UNIVERSITY PARK, Pa. – On Nov. 30, leading entrepreneurs and scholars from across the legal and business fields participated in a live, online discussion titled “Perspectives on Minority Business Development.” Attendees received a free, crash course on the issues facing minority business owners in the United States, including insights from those who have navigated the obstacles first-hand, and suggestions for how to move forward to address racism and inequality in the business sector.
“Perspectives on Minority Business Development” was co-chaired by Samuel C. Thompson Jr., professor and Arthur Weiss Distinguished Faculty Scholar at Penn State Law in University Park, and Sabrina Conyers, partner at McGuire Woods in Charlotte, North Carolina.
“It was a great pleasure for me to have been the professor for the Minority Business Development course at Penn State Law this semester; and it was a real honor to work with Sabrina Conyers in planning and implementing the last session of the course,” said Thompson. “It was also an honor for Penn State Law to have Sabrina lead several of the classes for the course.”
It is not common for law schools to offer free courses. The importance of the minority business development issue is one of the reasons why Thompson was adamant about the course being free and open to the public. Interim Dean of Penn State Law in University Park and the School of International Affairs James. W. Houck added, “Economic development is really important and this is a strategic effort on behalf of Penn State Law to make sure that all Americans have an opportunity to participate.”
The first session of the Nov. 30 program focused on the identification of “The Problem,” which is the lack of economic parity between white and minority Americans, particularly in business ownership. The student presenters on this panel were Skyler Morgan, Jamirca Nuesi, Ivancica Bobek, and Gabrielle Tock. Together, they set the foundation for the discussion by the second and third panels by focusing on two aspects of a comprehensive analysis of several racial gaps by a Citigroup 2020 publication titled, “Closing the Racial Inequality Gaps.” Comments were provided by Dana Peterson, chief economist at The Conference Board, who is a former Citigroup banker and co-author of this Citi Report.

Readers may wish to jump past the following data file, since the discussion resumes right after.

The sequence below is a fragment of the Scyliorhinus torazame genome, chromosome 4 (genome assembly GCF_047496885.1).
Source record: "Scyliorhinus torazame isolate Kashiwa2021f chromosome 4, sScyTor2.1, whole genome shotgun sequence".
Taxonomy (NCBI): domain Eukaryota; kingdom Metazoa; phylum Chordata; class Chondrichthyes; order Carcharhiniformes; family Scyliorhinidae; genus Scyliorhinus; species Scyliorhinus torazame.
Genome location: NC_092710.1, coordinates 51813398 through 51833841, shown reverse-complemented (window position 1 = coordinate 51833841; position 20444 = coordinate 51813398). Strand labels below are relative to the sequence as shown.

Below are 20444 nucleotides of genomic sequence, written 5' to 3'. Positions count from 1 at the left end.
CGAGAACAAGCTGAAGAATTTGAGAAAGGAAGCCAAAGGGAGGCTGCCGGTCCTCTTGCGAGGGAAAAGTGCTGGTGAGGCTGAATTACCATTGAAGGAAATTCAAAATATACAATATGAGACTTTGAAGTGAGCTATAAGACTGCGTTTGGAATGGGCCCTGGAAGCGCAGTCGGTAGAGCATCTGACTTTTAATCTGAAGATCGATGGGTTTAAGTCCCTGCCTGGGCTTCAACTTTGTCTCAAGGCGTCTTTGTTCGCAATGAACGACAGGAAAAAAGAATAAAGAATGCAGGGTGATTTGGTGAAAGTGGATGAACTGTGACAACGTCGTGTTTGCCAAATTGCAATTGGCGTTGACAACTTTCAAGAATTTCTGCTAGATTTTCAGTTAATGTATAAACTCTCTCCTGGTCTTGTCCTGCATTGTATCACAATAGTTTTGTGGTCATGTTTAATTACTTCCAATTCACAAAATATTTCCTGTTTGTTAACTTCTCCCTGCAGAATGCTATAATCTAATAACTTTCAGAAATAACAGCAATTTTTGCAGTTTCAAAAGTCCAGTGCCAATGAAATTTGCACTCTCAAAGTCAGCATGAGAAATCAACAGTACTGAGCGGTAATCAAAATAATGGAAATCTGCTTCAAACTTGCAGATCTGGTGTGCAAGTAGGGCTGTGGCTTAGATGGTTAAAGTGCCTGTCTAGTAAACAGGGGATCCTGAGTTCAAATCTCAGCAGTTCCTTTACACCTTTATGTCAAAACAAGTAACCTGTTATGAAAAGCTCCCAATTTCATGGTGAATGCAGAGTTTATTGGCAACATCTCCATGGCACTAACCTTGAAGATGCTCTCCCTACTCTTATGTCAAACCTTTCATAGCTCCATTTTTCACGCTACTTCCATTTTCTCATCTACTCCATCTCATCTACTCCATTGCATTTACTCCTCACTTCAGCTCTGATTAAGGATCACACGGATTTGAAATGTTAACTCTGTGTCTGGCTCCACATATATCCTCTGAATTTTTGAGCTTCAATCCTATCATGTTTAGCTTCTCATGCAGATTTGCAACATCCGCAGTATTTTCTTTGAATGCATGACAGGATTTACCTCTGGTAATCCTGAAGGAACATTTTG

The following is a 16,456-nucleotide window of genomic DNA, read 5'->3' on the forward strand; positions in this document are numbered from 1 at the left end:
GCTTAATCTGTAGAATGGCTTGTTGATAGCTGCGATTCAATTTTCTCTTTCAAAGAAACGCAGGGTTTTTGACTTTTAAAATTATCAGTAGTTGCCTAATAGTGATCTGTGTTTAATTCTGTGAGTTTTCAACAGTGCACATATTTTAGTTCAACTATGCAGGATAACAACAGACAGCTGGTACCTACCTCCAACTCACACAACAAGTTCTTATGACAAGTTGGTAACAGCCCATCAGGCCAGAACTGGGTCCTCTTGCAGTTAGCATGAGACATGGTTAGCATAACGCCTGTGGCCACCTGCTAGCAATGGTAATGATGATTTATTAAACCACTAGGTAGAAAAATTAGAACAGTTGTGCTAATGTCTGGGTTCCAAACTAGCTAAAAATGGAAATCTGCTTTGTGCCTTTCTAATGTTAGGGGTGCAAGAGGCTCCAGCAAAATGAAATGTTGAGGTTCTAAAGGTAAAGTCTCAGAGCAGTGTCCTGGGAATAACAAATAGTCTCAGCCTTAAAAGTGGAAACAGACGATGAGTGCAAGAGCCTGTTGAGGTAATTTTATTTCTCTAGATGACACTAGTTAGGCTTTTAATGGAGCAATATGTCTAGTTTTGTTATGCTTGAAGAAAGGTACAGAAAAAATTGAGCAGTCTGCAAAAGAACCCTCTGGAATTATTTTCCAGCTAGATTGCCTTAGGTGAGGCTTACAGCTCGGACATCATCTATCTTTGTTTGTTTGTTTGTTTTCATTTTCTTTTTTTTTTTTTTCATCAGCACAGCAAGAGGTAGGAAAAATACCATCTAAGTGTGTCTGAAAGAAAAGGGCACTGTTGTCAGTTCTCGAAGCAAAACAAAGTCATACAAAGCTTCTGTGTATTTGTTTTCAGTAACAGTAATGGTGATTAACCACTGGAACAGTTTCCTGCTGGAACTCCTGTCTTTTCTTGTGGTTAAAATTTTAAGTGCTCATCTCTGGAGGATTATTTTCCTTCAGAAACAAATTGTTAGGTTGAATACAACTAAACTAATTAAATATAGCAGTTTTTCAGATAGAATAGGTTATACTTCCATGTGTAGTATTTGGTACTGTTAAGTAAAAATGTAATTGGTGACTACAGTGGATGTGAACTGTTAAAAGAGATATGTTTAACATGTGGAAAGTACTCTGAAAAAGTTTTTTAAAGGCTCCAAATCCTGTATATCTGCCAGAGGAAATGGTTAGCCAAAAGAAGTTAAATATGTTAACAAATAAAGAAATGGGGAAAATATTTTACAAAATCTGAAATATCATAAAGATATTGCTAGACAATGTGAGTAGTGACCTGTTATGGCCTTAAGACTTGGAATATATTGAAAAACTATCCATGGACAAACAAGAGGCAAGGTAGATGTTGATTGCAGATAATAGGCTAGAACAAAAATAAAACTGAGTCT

The second session focused on potential solutions to “The Problem.” Thompson and Conyers brought in the following experts from outside the University and from a variety of fields and industries: Glenn Carrington, dean, Norfolk State Business School; Marcia J. Griffin, co-founder and CEO of HomeFree USA; Sebastian V. Niles, partner Wachtell, Lipton, Rosen, & Katz, NYC; Stuart Rohatiner, partner, Gerson, Preston, Robinson, Klein, Lips & Eisenberg, P.A. Miami, Fl.; Ethan Smith co-founder and managing partner of Starfield & Smith, Fort Washington Pennsylvania, and an expert in SBA lending; and Shoba Sivaprasad Wadhia, Penn State Law in University Park associate dean for diversity, equity, and inclusion, Samuel Weiss Faculty Scholar, clinical professor of law, and director of the Center for Immigrants’ Rights Clinic.. Brief reactions were provided by Dana Peterson.
The third session discussed a proposal first made by Thompson 50 years ago as a student in a Minority Business Development course. As a means of helping to close the economic gap, the proposal is to have Black churches come together to form two corporations — the National Development Corporation and National Development Bank. The goals: to make make a profit and promote the economic interest of minorities.
The following panelists commented on this proposal: Jonathan E. Ford, Pastor, Taylor Tabernacle, Philadelphia, and graduate of the University of Pennsylvania’s Wharton of School of Business; James M. Griffin Jr., chief operating officer, Homefree USA, Inc., Washington D.C.; Richard Hoskins, professor, Northwestern University School of Law and doctor of religion, University of Chicago, Divinity School; and J.B. Todd McCoy, attorney, Bilotti and Associates, Media, Pennsylvania. and a deacon at Taylor Tabernacle. Also, brief reactions were provided by Dana Peterson.
Recordings of each session of the Minority Business Development course are available on the Penn State Law website here. A recording of the Perspectives on Minority Business Development event can be found at https://www.youtube.com/watch?v=uc3CvMkvt3k&t=703s. For more information, visit the event page.